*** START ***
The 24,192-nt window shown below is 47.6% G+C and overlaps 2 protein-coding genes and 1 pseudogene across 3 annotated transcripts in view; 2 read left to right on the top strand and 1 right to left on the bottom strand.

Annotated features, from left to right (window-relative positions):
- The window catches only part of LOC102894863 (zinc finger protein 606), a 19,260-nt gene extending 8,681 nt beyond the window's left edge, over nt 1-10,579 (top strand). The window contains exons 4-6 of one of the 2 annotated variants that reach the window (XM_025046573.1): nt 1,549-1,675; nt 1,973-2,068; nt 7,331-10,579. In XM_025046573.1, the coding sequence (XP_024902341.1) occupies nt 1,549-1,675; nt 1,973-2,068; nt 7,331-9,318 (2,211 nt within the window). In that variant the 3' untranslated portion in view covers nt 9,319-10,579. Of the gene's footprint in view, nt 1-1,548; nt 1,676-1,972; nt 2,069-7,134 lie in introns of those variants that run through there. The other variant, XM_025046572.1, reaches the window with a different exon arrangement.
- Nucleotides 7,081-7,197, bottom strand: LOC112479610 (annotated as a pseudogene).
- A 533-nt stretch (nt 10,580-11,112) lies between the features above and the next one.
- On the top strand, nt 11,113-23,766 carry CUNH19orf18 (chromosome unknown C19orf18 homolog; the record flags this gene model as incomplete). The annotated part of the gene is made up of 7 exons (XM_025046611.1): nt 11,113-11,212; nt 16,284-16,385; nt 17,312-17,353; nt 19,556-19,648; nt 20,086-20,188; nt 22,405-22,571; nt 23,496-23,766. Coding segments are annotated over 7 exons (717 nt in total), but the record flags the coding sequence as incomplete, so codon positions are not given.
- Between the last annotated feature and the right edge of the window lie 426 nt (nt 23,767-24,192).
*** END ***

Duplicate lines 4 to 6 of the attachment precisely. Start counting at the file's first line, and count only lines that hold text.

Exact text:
- Nucleotides 7,081-7,197, bottom strand: LOC112479610 (annotated as a pseudogene).
- A 533-nt stretch (nt 10,580-11,112) lies between the features above and the next one.
- On the top strand, nt 11,113-23,766 carry CUNH19orf18 (chromosome unknown C19orf18 homolog; the record flags this gene model as incomplete). The annotated part of the gene is made up of 7 exons (XM_025046611.1): nt 11,113-11,212; nt 16,284-16,385; nt 17,312-17,353; nt 19,556-19,648; nt 20,086-20,188; nt 22,405-22,571; nt 23,496-23,766. Coding segments are annotated over 7 exons (717 nt in total), but the record flags the coding sequence as incomplete, so codon positions are not given.